See Film, this issue. Whitsell Auditorium.
Kill Your Darlings
While seeing Harry Potter lose his butt virginity does offer a certain fascination, there's little else to recommend about Kill Your Darlings, a generally terrible film that describes a pivotal event in the formation of the Beat movement. ALISON HALLETT Academy Theater, Laurelhurst Theater.
Kung Fu Theater
A 35mm print of 1979's Kid with the Golden Arm. Hollywood Theatre.
Madoka Magica's "long-awaited third installment," Puella Magi Madoka Magica The Movie—Rebellion. Oh, you poor little anime nerds. Hollywood Theatre.
What Alexander Payne explores, to great effect, is the bizarrely resilient nature of family, and how it doesn't necessarily follow the rules of logic. Those who complain that Payne cruelly makes fun of the characters in his films won't find their opinions swayed by Nebraska, but it's worth mentioning that wizened, absent-minded Woody Grant (Bruce Dern) is never on the receiving end of Payne's skewer. There are some scenes in Nebraska that are as funny as anything I've seen. And other scenes are remarkably touching in their simplicity. Like any family's story, the Grants' is complicated and messy, and Payne tells it with economy, elegance, and an absolutely necessary sense of humor. NED LANNAMANN Living Room Theaters.
Making a film as transcendently terrible, as breathtakingly tone deaf and ill advised as Lee's Oldboy is an achievement. A truly bad film is as rare as a great one, and watching one is a compelling experience in its own right. The stars have to align just right for things to go as wrong as this: Terrible ideas have to be suggested, seconded, and dutifully produced, and then multiplied by spontaneous misses and happy accidents of badness. The result isn't a "train wreck," because train wrecks don't have blueprints and construction workers. No, Oldboy is more like a Winchester Mystery House of filmmaking, where stairways lead to walls and hallways empty into thin air. You wouldn't want to live there, sure, but it does inspire you to wonder how it could've happened. VINCE MANCINI Various Theaters.
Out of the Furnace
See review this issue. Various Theaters.
Philomena is a quirky movie about an adorable old Irish lady—played by none other than Dame Judi Dench—and its release is timed to coincide with prime holiday family-movie viewing season. You're right to be skeptical. All signs point to schlock. But Philomena is excellent, thanks to the brilliant odd-couple pairing of Judi Dench and Steve Coogan—and to a script that balances heart, humor, and a fierce sense of moral outrage. ALISON HALLETT Various Theaters.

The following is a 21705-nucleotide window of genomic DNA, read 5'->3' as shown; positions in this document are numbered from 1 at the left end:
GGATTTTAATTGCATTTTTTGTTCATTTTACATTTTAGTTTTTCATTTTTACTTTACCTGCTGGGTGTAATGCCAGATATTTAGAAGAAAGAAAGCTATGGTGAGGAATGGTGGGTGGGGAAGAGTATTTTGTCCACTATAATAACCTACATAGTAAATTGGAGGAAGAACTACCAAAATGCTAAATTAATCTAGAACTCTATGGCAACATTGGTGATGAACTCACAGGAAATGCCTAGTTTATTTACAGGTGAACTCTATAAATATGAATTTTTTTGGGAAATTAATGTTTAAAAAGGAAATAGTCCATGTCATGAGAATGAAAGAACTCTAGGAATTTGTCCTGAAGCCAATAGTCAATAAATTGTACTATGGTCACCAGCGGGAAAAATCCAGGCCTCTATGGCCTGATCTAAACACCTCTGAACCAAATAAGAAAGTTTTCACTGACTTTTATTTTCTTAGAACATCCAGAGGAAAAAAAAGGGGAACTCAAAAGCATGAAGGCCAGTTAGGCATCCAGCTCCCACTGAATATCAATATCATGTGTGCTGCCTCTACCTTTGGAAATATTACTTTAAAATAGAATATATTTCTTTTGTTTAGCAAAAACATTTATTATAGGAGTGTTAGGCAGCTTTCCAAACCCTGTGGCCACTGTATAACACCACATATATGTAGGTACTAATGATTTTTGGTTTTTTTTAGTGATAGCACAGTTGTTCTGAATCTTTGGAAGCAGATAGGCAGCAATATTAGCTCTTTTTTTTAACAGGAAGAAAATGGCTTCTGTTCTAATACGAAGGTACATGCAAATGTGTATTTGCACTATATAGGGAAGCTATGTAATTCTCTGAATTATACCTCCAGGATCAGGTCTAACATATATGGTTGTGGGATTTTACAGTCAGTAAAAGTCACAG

Planes, Trains & Automobiles
"I really don't care for the way your company left me in the middle of fucking nowhere with fucking keys to a fucking car that isn't fucking there. And I really didn't care to fucking walk down a fucking highway and across a fucking runway to get back here to have you smile in my fucking face." Laurelhurst Theater.
The Punk Singer
See review this issue. Hollywood Theatre.
With its interminable sex scenes and abandoned plot threads, some could say The Room is a "bad" movie, but this raises the question of what makes a movie "good." Is it a comprehensible script? Believable acting? Sets that don't look like they're going to topple over at any second? The Room contains none of these elements, yet that hardly detracts from its remarkably high entertainment value. In fact, The Room may have you questioning the reasons you've ever enjoyed anything in your life—as well as serving as incontrovertible proof that making a movie is very, very difficult. Producer-writer-director-star-distributor Tommy Wisseau in attendance. NED LANNAMANN Cinema 21.
Vintage VHS Christmas clips compiled by Seattle's Scarecrow Video. Hollywood Theatre.
The Virgin Suicides
Sofia Coppola's first feature. Kirsten Dunst before she turned awful. Fifth Avenue Cinema.
What the Water Said
Cinema Project presents a "two-night program of 16mm films about artists' interactions with the ocean." And it's on a boat! More info: cinemaproject.org. 12128.